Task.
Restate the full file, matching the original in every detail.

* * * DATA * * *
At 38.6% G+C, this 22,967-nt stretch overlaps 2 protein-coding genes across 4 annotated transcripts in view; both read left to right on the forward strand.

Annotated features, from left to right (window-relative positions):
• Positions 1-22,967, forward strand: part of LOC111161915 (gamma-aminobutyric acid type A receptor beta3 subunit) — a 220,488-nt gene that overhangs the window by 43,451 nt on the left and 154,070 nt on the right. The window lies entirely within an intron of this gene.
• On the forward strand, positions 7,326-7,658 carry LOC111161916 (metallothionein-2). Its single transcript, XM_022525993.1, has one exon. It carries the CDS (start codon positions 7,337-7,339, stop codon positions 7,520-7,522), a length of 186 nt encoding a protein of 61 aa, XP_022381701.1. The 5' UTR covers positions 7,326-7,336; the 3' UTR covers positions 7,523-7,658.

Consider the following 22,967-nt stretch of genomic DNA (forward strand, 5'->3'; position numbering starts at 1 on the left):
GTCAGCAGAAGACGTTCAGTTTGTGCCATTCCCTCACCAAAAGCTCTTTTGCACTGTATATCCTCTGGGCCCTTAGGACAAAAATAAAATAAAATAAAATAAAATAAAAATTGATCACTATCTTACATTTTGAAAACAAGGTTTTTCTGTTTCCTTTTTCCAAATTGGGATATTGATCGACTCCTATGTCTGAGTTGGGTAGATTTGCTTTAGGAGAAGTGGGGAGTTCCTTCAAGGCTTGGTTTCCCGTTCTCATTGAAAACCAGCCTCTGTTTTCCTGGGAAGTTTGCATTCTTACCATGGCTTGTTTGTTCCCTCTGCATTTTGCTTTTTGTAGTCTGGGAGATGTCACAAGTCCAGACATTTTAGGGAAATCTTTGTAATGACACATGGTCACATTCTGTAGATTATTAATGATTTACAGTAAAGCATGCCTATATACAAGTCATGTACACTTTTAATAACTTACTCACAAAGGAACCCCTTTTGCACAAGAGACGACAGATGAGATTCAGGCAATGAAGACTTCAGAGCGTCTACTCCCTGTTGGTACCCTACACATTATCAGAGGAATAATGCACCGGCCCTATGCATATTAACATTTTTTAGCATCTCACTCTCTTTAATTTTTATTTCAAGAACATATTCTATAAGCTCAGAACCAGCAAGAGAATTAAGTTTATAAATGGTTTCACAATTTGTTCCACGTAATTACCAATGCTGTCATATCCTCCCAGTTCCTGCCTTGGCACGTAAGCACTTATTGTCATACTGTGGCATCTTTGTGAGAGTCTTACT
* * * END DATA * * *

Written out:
At 38.6% G+C, this 22,967-nt stretch overlaps 2 protein-coding genes across 4 annotated transcripts in view; both read left to right on the forward strand.

Annotated features, from left to right (window-relative positions):
• Positions 1-22,967, forward strand: part of LOC111161915 (gamma-aminobutyric acid type A receptor beta3 subunit) — a 220,488-nt gene that overhangs the window by 43,451 nt on the left and 154,070 nt on the right. The window lies entirely within an intron of this gene.
• On the forward strand, positions 7,326-7,658 carry LOC111161916 (metallothionein-2). Its single transcript, XM_022525993.1, has one exon. It carries the CDS (start codon positions 7,337-7,339, stop codon positions 7,520-7,522), a length of 186 nt encoding a protein of 61 aa, XP_022381701.1. The 5' UTR covers positions 7,326-7,336; the 3' UTR covers positions 7,523-7,658.

Consider the following 22,967-nt stretch of genomic DNA (forward strand, 5'->3'; position numbering starts at 1 on the left):
GTCAGCAGAAGACGTTCAGTTTGTGCCATTCCCTCACCAAAAGCTCTTTTGCACTGTATATCCTCTGGGCCCTTAGGACAAAAATAAAATAAAATAAAATAAAATAAAAATTGATCACTATCTTACATTTTGAAAACAAGGTTTTTCTGTTTCCTTTTTCCAAATTGGGATATTGATCGACTCCTATGTCTGAGTTGGGTAGATTTGCTTTAGGAGAAGTGGGGAGTTCCTTCAAGGCTTGGTTTCCCGTTCTCATTGAAAACCAGCCTCTGTTTTCCTGGGAAGTTTGCATTCTTACCATGGCTTGTTTGTTCCCTCTGCATTTTGCTTTTTGTAGTCTGGGAGATGTCACAAGTCCAGACATTTTAGGGAAATCTTTGTAATGACACATGGTCACATTCTGTAGATTATTAATGATTTACAGTAAAGCATGCCTATATACAAGTCATGTACACTTTTAATAACTTACTCACAAAGGAACCCCTTTTGCACAAGAGACGACAGATGAGATTCAGGCAATGAAGACTTCAGAGCGTCTACTCCCTGTTGGTACCCTACACATTATCAGAGGAATAATGCACCGGCCCTATGCATATTAACATTTTTTAGCATCTCACTCTCTTTAATTTTTATTTCAAGAACATATTCTATAAGCTCAGAACCAGCAAGAGAATTAAGTTTATAAATGGTTTCACAATTTGTTCCACGTAATTACCAATGCTGTCATATCCTCCCAGTTCCTGCCTTGGCACGTAAGCACTTATTGTCATACTGTGGCATCTTTGTGAGAGTCTTACT